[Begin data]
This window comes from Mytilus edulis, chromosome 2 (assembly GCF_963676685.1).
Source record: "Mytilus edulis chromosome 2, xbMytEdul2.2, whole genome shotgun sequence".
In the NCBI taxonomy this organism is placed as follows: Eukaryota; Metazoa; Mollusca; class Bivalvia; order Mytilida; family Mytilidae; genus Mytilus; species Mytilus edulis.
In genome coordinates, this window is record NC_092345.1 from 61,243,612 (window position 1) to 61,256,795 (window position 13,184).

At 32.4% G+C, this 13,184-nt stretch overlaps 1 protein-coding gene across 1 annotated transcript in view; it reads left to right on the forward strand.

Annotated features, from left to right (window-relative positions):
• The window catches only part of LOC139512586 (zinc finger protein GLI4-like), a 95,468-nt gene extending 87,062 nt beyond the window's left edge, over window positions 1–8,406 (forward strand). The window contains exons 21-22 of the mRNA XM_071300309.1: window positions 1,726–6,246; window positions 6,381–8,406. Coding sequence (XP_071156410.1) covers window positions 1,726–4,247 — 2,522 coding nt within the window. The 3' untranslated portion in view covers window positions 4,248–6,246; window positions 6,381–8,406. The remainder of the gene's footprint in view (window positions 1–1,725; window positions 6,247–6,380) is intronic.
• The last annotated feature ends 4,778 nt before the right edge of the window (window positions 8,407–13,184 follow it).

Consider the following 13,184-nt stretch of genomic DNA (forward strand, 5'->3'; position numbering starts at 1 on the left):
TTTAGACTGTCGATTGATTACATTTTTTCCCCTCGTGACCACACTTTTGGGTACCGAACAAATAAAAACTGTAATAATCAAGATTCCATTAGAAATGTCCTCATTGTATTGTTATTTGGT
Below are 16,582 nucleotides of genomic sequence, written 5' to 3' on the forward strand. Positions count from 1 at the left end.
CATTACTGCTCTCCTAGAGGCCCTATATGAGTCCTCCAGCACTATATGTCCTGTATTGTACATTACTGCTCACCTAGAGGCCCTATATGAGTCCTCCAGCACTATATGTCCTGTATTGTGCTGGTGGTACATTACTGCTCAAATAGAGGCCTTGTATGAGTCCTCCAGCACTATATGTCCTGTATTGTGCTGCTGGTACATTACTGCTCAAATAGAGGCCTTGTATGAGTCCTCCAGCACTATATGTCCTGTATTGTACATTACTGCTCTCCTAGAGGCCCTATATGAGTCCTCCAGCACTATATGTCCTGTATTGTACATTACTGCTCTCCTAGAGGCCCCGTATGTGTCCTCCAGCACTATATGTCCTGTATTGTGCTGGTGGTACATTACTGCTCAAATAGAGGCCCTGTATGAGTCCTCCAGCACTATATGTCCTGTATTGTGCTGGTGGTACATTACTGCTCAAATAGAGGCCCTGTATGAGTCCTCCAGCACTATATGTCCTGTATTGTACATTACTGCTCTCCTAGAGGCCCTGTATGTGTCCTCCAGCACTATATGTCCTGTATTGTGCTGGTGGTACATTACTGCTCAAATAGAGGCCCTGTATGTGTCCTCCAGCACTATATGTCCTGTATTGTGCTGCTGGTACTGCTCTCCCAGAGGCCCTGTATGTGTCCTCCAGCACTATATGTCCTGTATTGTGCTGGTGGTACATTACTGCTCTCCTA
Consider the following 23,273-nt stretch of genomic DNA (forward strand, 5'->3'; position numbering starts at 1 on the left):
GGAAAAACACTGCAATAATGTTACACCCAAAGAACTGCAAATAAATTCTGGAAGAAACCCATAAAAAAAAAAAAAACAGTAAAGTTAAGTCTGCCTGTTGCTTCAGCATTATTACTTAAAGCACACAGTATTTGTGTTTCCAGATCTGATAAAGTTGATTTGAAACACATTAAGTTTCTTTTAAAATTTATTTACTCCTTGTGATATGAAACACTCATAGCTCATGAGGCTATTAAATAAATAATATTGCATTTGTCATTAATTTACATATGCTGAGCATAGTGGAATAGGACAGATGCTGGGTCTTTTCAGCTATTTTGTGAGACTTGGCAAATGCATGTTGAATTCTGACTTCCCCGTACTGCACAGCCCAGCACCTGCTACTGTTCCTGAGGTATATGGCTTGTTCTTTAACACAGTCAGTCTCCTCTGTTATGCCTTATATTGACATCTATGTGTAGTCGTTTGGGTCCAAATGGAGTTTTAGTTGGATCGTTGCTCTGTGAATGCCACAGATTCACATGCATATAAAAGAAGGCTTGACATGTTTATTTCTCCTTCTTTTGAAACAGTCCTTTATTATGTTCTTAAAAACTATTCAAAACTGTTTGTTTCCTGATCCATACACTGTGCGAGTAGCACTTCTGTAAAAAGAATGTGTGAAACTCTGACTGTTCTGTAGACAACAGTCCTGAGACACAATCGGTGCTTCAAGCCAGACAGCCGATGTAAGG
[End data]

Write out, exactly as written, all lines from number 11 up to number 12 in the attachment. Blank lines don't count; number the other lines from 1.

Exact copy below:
Below are 16,582 nucleotides of genomic sequence, written 5' to 3' on the forward strand. Positions count from 1 at the left end.
CATTACTGCTCTCCTAGAGGCCCTATATGAGTCCTCCAGCACTATATGTCCTGTATTGTACATTACTGCTCACCTAGAGGCCCTATATGAGTCCTCCAGCACTATATGTCCTGTATTGTGCTGGTGGTACATTACTGCTCAAATAGAGGCCTTGTATGAGTCCTCCAGCACTATATGTCCTGTATTGTGCTGCTGGTACATTACTGCTCAAATAGAGGCCTTGTATGAGTCCTCCAGCACTATATGTCCTGTATTGTACATTACTGCTCTCCTAGAGGCCCTATATGAGTCCTCCAGCACTATATGTCCTGTATTGTACATTACTGCTCTCCTAGAGGCCCCGTATGTGTCCTCCAGCACTATATGTCCTGTATTGTGCTGGTGGTACATTACTGCTCAAATAGAGGCCCTGTATGAGTCCTCCAGCACTATATGTCCTGTATTGTGCTGGTGGTACATTACTGCTCAAATAGAGGCCCTGTATGAGTCCTCCAGCACTATATGTCCTGTATTGTACATTACTGCTCTCCTAGAGGCCCTGTATGTGTCCTCCAGCACTATATGTCCTGTATTGTGCTGGTGGTACATTACTGCTCAAATAGAGGCCCTGTATGTGTCCTCCAGCACTATATGTCCTGTATTGTGCTGCTGGTACTGCTCTCCCAGAGGCCCTGTATGTGTCCTCCAGCACTATATGTCCTGTATTGTGCTGGTGGTACATTACTGCTCTCCTA